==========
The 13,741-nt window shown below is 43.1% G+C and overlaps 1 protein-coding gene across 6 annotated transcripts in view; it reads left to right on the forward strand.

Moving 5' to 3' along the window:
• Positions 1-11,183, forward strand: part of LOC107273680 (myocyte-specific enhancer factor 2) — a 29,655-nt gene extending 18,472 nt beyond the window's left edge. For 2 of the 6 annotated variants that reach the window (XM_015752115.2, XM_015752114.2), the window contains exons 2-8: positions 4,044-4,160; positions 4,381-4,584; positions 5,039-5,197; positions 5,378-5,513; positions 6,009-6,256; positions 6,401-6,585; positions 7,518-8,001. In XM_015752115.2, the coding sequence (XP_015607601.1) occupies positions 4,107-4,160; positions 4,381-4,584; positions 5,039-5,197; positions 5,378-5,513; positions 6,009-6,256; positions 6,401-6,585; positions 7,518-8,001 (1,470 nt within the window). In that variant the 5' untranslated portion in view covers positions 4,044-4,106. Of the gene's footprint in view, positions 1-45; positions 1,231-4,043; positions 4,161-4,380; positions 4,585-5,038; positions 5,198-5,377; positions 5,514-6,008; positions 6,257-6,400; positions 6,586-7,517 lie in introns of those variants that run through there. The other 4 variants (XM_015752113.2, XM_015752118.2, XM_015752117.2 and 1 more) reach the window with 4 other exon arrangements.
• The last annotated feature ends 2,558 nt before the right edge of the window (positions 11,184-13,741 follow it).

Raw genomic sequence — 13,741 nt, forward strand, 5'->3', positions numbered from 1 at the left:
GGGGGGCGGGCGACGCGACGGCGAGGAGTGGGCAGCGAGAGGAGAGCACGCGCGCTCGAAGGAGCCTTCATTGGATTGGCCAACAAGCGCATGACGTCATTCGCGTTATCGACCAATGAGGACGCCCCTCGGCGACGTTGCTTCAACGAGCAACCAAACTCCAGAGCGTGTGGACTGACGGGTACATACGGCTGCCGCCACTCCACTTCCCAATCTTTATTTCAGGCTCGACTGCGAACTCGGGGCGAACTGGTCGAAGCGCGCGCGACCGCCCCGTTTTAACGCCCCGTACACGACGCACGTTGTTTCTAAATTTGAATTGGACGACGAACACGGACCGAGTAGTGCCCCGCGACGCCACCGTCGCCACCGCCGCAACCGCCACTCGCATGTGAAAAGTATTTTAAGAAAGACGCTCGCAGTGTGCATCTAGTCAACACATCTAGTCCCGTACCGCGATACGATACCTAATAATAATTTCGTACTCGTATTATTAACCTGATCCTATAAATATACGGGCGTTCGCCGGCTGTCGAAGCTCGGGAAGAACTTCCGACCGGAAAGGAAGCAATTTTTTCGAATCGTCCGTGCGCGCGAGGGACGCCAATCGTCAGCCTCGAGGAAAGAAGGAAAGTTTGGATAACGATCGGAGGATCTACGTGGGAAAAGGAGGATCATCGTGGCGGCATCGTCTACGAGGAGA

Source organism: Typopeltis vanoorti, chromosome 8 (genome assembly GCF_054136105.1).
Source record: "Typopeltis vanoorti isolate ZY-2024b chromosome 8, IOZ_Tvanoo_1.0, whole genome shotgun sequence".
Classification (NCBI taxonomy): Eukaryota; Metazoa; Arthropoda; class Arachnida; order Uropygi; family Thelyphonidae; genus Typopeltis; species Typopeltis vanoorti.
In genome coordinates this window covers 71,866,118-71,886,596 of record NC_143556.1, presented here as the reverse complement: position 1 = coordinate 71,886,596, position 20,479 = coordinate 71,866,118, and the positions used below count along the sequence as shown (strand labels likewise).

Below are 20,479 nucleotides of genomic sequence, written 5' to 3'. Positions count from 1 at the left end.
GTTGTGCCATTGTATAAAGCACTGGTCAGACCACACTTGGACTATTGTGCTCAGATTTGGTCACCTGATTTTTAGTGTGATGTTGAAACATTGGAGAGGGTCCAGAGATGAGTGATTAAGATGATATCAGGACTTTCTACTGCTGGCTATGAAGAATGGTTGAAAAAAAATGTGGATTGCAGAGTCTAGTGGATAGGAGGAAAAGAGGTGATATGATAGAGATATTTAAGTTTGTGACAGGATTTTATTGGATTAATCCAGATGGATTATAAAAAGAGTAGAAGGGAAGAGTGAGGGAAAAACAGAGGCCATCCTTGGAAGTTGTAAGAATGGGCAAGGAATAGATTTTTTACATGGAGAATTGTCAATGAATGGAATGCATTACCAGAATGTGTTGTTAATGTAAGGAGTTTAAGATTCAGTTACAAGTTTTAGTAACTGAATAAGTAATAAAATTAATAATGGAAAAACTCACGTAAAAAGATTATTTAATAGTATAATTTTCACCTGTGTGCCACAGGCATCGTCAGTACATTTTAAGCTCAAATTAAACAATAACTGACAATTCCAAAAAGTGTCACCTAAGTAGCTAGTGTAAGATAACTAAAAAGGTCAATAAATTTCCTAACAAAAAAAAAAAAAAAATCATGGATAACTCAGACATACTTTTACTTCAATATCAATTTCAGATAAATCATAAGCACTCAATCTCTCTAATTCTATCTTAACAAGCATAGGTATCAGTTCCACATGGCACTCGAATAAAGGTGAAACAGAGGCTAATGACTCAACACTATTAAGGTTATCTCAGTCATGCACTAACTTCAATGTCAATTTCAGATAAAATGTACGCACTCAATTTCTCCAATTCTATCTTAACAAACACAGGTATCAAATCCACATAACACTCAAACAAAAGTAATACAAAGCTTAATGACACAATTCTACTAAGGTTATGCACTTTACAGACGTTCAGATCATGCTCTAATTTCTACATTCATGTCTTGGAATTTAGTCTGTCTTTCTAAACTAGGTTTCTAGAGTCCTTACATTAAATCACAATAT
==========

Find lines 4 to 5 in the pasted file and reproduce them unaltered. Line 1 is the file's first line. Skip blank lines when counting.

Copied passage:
• The last annotated feature ends 2,558 nt before the right edge of the window (positions 11,184-13,741 follow it).

Raw genomic sequence — 13,741 nt, forward strand, 5'->3', positions numbered from 1 at the left: